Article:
Excessive rainfall and flash flooding for Houston Area

Flash Flooding Chances Increase for Tuesday, Wednesday

6/16/24 – 8 PM update – As of 8 PM, the National Hurricane Center has increased the chances of tropical formation to 70% from 50% for the disturbance in the Bay of Campeche.

Excessive rainfall and flash flooding chances are increasing for the middle part of the week. Coastal counties could see 8-11 inches in widespread areas with isolated totals topping 12 inches.

According to Harris County Meteorologist Jeff Lindner:

  • The I-10 corridor could experience 5-8 inches (widespread) with isolated totals up to 10 inches
  • North of I-10, people will see 3-5 inches (widespread) with isolated totals up to 8 inches.
  • Much of the rainfall will come over a 36-48 hour period (Tuesday and Wednesday).
National Weather Service gives most of Harris County a 3 out of 4 chance for excessive rainfall.

All of this rain is in association with a tropical disturbance in the Bay of Campeche.

The National Hurricane Center has increased the chances of tropical formation for that red area in the Gulf to 70%.

Whether the storm gets a name or not, it will impact the Houston area in several ways.

Forecasts have been trending upward with rainfall amounts over the last 24 hours. Given the incoming tropical moisture combined with the potential for cell training and high hourly rainfall rates, flash flooding is becoming an increasing concern.

Sustained heavy rains will be possible from Tuesday afternoon into Wednesday over the area.

High hourly rainfall rates will result in rapid onset flash flooding.

Jeff Lindner, Harris County Meteorologist

Uncertainty remains as to where any sustained banding features will form and how far inland the heavy rainfall threat may extend. Stay tuned for changes to the forecast.

Last week, NWS was predicting far less rain from this system.

Significant Rises Likely on Waterways

Significant rises on area creeks, bayous, and rivers will be likely given the rainfall forecast. Where maximum totals occur, overbank flooding will be possible on creeks and bayous. Rivers which are still elevated from the spring rainfall will also likely see additional rises. However, flooding will depend on the position, magnitude, and coverage of the heavier rains and the inland extent.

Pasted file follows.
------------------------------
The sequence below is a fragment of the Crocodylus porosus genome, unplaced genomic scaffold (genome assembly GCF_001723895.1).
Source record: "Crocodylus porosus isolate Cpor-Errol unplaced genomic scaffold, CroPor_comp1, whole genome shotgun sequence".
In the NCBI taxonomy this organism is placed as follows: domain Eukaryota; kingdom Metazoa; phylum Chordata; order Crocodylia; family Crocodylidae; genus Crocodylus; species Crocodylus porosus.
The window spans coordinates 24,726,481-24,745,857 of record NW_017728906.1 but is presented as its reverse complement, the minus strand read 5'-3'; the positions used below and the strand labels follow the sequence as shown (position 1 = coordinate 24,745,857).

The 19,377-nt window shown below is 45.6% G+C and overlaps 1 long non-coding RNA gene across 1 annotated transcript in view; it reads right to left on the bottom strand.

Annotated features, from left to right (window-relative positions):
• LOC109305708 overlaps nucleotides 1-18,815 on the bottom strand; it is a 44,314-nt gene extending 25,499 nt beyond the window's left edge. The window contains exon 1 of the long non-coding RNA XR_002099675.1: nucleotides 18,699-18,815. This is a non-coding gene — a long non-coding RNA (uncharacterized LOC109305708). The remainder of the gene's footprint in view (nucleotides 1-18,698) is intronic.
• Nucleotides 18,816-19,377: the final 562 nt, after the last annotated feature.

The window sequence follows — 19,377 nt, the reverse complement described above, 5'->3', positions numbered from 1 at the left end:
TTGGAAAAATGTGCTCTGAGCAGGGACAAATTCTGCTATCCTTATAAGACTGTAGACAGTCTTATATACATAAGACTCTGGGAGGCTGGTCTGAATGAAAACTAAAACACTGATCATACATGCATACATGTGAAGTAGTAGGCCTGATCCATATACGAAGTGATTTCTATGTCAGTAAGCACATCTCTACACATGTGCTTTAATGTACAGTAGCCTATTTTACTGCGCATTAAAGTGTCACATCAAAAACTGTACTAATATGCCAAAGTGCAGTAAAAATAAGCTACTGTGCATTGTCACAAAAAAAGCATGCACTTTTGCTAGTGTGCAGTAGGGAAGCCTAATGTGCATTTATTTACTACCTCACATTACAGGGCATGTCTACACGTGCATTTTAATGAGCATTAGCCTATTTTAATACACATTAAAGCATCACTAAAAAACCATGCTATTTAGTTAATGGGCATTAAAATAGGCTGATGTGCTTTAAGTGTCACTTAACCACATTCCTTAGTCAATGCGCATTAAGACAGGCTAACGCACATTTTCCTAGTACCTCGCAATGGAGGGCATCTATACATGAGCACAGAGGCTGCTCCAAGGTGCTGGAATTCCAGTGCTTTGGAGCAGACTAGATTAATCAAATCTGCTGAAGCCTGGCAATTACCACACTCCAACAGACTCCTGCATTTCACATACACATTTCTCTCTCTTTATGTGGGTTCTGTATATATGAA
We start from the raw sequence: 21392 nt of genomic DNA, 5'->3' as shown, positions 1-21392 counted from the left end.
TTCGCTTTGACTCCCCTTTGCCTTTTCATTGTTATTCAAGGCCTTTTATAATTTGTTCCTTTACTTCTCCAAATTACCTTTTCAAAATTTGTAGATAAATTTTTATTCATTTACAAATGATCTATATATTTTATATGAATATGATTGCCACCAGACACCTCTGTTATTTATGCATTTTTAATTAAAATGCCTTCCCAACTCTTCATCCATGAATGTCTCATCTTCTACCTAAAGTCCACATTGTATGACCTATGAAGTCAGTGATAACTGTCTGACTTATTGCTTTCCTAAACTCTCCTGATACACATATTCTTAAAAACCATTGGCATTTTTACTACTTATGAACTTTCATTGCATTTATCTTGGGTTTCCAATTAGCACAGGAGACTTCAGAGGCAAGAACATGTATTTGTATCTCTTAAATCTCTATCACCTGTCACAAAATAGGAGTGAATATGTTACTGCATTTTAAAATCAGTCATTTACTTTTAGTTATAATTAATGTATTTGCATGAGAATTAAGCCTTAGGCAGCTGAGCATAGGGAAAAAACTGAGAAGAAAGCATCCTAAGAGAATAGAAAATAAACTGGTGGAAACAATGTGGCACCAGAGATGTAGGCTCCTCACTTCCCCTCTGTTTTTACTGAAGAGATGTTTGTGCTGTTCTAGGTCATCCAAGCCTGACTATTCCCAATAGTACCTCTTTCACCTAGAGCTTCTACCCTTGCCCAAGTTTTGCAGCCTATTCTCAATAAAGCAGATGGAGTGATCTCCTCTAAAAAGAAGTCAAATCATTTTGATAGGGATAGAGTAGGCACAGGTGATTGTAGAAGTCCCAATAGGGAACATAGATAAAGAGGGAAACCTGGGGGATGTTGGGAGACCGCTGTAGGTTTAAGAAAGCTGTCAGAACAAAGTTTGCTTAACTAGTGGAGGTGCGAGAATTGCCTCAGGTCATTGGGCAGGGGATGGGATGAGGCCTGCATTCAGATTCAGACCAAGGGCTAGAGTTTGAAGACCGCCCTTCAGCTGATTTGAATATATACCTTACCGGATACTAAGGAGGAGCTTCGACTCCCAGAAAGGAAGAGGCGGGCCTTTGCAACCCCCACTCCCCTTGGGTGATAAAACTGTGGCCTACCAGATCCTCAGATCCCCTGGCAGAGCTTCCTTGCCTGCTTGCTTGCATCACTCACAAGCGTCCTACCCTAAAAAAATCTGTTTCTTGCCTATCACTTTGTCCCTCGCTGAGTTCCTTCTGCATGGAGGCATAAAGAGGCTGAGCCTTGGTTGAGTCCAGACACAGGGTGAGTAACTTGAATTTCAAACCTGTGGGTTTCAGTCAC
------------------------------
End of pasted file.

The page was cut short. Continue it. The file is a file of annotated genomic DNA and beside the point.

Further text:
Lake Conroe Being Lowered

In preparation, the San Jacinto River Authority continues to lower Lake Conroe. On Sunday morning, it was at 200.82 feet, several inches below its normal level of 201 feet. At 10 AM, SJRA was discharging 660 cubic feet per second.

Lake Houston Discharge Rate Jumps 7X

Downriver, the Coastal Water Authority increased the discharge rate from Lake Houston. The rate jumped from 1386 CFS to 9,905 CFS between 5 AM and 7 AM this morning.

Note steep jump in discharge rate at the far right.

Gusty Winds, Coastal Flooding, Dangerous Seas

As the much-advertised tropical weather event unfolds over the western Gulf of Mexico in the next 24 hours, Lindner anticipates increasing impacts, especially along the Texas Coast.

The plume of tropical moisture will arrive late tonight into Monday. Scattered showers will begin to work toward the coast tonight. Even greater moisture will flow inland Tuesday and Wednesday.

Banding thunderstorms and cell training will create potential for flash flooding. Models have trended upwards in the last 24 hours. The National Weather Service has given all areas south of I-10 a level 3 out of 4 flash flood risk from Tuesday morning to Wednesday morning.

Wind Forecast

According to Lindner, winds will begin to increase on Monday, but really ramp up Tuesday into Wednesday. Coastal areas will likely experience frequent gusts to gale force.

  • Coastal waters: 35-45mph
  • Coastal counties: 25-40mph
  • Inland: 25-30mph

Coastal Flooding Likely Mid-Week During High Tides

Lindner expects building seas and elevated tides to exceed coastal flood thresholds along the upper Texas coast, especially Tuesday and Wednesday. Total water levels are forecasted to reach 4.5-5.5 feet above barnacle level along the Gulf facing beaches late Tuesday into Wednesday and 4.0-5.0 feet in Galveston Bay.

Minor coastal flooding is likely late Tuesday into Wednesday in the usual low lying coastal areas (Bolivar, west end of Galveston Island, Blue Water Highway, Tiki Island, San Leon, Seabrook, Shoreacres).

Water and debris may cover portions of HWY 87 near HWY 124 on Bolivar at high tide. Low lying coastal roads will likely be impacted and covered with sea water at times of high tide.

10-12 Foot Seas

Lindner also warns that extreme dangerous/hazardous marine conditions will develop across all waters Tuesday into Wednesday. Seas will build 5-9 feet on Tuesday offshore and 4-6 feet in bays. Then they will build 10-12 feet on Wednesday offshore and 5-7 feet in bays.

Sustained winds of 30-40mph with frequent gusts of 45mph will be common across our local waters. Expect frequent squalls and periods of heavy rainfall and reduced visibility. Small craft should be secured in port by late Monday and remain in port until conditions improve.  

Posted by Bob Rehak on 6/16/24 based on information from Jeff Lindner, Harris County Meteorologist, and NWS

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